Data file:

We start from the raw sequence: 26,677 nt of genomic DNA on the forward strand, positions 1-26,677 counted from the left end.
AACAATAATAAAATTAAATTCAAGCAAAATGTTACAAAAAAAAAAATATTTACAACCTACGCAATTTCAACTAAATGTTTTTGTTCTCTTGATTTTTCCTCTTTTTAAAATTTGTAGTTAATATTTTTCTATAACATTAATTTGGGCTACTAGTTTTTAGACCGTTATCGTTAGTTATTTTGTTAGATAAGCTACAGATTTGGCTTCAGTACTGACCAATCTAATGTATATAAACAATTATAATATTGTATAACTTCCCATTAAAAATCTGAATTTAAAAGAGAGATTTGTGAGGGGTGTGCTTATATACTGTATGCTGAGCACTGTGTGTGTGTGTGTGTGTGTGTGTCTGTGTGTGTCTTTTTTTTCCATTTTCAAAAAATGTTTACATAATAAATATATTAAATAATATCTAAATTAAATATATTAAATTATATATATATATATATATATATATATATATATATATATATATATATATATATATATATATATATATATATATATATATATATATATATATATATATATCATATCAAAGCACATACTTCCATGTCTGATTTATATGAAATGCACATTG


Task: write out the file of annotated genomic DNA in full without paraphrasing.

We start from the raw sequence: 26,677 nt of genomic DNA on the forward strand, positions 1-26,677 counted from the left end.
AACAATAATAAAATTAAATTCAAGCAAAATGTTACAAAAAAAAAAATATTTACAACCTACGCAATTTCAACTAAATGTTTTTGTTCTCTTGATTTTTCCTCTTTTTAAAATTTGTAGTTAATATTTTTCTATAACATTAATTTGGGCTACTAGTTTTTAGACCGTTATCGTTAGTTATTTTGTTAGATAAGCTACAGATTTGGCTTCAGTACTGACCAATCTAATGTATATAAACAATTATAATATTGTATAACTTCCCATTAAAAATCTGAATTTAAAAGAGAGATTTGTGAGGGGTGTGCTTATATACTGTATGCTGAGCACTGTGTGTGTGTGTGTGTGTGTGTGTCTGTGTGTGTCTTTTTTTTCCATTTTCAAAAAATGTTTACATAATAAATATATTAAATAATATCTAAATTAAATATATTAAATTATATATATATATATATATATATATATATATATATATATATATATATATATATATATATATATATATATATATATATATATATATATATATATATATATCATATCAAAGCACATACTTCCATGTCTGATTTATATGAAATGCACATTG